Billy Collins
Poet; Former U.S. Poet Laureate

Cultivating Respect for the Arts

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The poet is just as responsible for a small audience.

Billy Collins

One of the most popular living poets in the United States, Billy Collins was born in New York City in 1941. Collins is the author of nine books of poetry, including She Was Just Seventeen (2006), The Trouble with Poetry and Other Poems (2005), Nine Horses (2002), and Sailing Alone Around the Room: New and Selected Poems (2001). His work appears regularly in such periodicals as Poetry, The New Yorker, The Paris Review, and Harper's Magazine, and has been featured in various textbooks and anthologies, including those for the Pushcart Prize and the annual Best American Poetry series. Between 2001 and 2004, Collins served two terms at the 11th Poet Laureate of the United States. In his home state, Collins has been recognized as a Literary Lion of the New York Public Library (1992) and selected as the New York State Poet for 2004. Other honors include fellowships from the New York Foundation for the Arts, the National Endowment for the Arts, and the Guggenheim Foundation, and the first annual Mark Twain Prize for Humor in Poetry. He is currently a Distinguished Professor of English at Lehman College in the Bronx, where has taught for over thirty years. Ideas recorded at the 2007 Aspen Ideas Festival on: 7/4/07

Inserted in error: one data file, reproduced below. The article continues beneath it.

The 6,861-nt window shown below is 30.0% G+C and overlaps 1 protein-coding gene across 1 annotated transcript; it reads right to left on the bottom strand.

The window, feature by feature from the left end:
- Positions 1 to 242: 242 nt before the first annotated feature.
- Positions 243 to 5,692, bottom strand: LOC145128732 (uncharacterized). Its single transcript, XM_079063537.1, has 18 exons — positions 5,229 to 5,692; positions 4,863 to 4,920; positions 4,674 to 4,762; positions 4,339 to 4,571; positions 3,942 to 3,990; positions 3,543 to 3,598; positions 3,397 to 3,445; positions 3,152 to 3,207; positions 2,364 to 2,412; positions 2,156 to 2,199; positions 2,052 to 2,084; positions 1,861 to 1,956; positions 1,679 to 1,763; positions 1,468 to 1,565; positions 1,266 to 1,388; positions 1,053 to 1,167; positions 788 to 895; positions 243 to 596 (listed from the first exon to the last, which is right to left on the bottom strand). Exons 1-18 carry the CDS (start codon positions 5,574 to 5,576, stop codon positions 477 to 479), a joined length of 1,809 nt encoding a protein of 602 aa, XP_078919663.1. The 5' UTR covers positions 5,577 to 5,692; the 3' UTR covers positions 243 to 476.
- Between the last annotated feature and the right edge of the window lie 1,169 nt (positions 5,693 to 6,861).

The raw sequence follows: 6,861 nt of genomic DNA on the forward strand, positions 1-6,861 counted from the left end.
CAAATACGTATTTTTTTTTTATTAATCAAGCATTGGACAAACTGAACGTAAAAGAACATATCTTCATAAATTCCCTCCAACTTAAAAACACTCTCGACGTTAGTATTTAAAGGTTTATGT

Billy Collins:    Well first of all, I’m not terribly unhappy that poetry has a small audience.  This is not something that keeps me up at night.  One of the reasons it has a small audience is that there’s a lot of unreadable poetry being written.  So I don’t see it as the fault of a Philistine, poetry-hating, barbarian public.  I think it’s just as much the fault of poets who ignore their readers and write . . . either indulge in  self-expression period, and that’s a highly rated, over-rated activity because no one really cares about you the stranger.  Or they write terribly obscure, riddle type poetry.  

And many times you get a vicious combination of self-expression and obscurity.  So who would want to read it in the first place?  And like jazz, or like chamber music, or like keeping tropical fish, poetry has a fairly small, but very intense audience.  And often the smaller the audience, the more intense the participants feel about this interest.  I mean you can compare that to television.  It has a broad audience, but I don’t think anyone carries an intensity about it.  They just watch it.